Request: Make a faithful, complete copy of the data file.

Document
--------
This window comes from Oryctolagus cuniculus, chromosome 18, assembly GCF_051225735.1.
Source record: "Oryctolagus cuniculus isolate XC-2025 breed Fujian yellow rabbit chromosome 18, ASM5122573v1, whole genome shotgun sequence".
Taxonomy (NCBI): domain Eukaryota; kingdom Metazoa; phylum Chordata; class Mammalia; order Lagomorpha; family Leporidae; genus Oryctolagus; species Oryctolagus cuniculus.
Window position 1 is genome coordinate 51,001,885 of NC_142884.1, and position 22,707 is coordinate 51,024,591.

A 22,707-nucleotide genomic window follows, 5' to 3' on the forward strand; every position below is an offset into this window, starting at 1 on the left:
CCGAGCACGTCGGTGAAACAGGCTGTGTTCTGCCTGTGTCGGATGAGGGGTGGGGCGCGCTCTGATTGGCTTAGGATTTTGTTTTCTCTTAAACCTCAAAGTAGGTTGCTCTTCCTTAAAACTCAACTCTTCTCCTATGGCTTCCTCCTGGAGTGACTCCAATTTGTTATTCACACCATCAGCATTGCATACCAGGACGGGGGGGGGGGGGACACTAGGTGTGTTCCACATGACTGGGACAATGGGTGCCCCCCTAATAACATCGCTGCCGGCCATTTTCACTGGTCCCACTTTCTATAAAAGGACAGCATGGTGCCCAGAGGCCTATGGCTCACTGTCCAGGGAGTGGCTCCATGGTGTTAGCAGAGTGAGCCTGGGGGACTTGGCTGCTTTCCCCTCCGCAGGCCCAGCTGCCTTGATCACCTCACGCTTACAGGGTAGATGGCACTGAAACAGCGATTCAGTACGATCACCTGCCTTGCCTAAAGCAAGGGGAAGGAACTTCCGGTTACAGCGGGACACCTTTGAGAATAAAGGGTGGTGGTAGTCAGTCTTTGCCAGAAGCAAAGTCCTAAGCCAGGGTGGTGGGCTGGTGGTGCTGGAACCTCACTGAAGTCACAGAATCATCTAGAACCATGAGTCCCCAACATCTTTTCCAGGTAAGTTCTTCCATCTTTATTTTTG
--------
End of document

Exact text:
This window comes from Oryctolagus cuniculus, chromosome 18, assembly GCF_051225735.1.
Source record: "Oryctolagus cuniculus isolate XC-2025 breed Fujian yellow rabbit chromosome 18, ASM5122573v1, whole genome shotgun sequence".
Taxonomy (NCBI): domain Eukaryota; kingdom Metazoa; phylum Chordata; class Mammalia; order Lagomorpha; family Leporidae; genus Oryctolagus; species Oryctolagus cuniculus.
Window position 1 is genome coordinate 51,001,885 of NC_142884.1, and position 22,707 is coordinate 51,024,591.

A 22,707-nucleotide genomic window follows, 5' to 3' on the forward strand; every position below is an offset into this window, starting at 1 on the left:
CCGAGCACGTCGGTGAAACAGGCTGTGTTCTGCCTGTGTCGGATGAGGGGTGGGGCGCGCTCTGATTGGCTTAGGATTTTGTTTTCTCTTAAACCTCAAAGTAGGTTGCTCTTCCTTAAAACTCAACTCTTCTCCTATGGCTTCCTCCTGGAGTGACTCCAATTTGTTATTCACACCATCAGCATTGCATACCAGGACGGGGGGGGGGGGGACACTAGGTGTGTTCCACATGACTGGGACAATGGGTGCCCCCCTAATAACATCGCTGCCGGCCATTTTCACTGGTCCCACTTTCTATAAAAGGACAGCATGGTGCCCAGAGGCCTATGGCTCACTGTCCAGGGAGTGGCTCCATGGTGTTAGCAGAGTGAGCCTGGGGGACTTGGCTGCTTTCCCCTCCGCAGGCCCAGCTGCCTTGATCACCTCACGCTTACAGGGTAGATGGCACTGAAACAGCGATTCAGTACGATCACCTGCCTTGCCTAAAGCAAGGGGAAGGAACTTCCGGTTACAGCGGGACACCTTTGAGAATAAAGGGTGGTGGTAGTCAGTCTTTGCCAGAAGCAAAGTCCTAAGCCAGGGTGGTGGGCTGGTGGTGCTGGAACCTCACTGAAGTCACAGAATCATCTAGAACCATGAGTCCCCAACATCTTTTCCAGGTAAGTTCTTCCATCTTTATTTTTG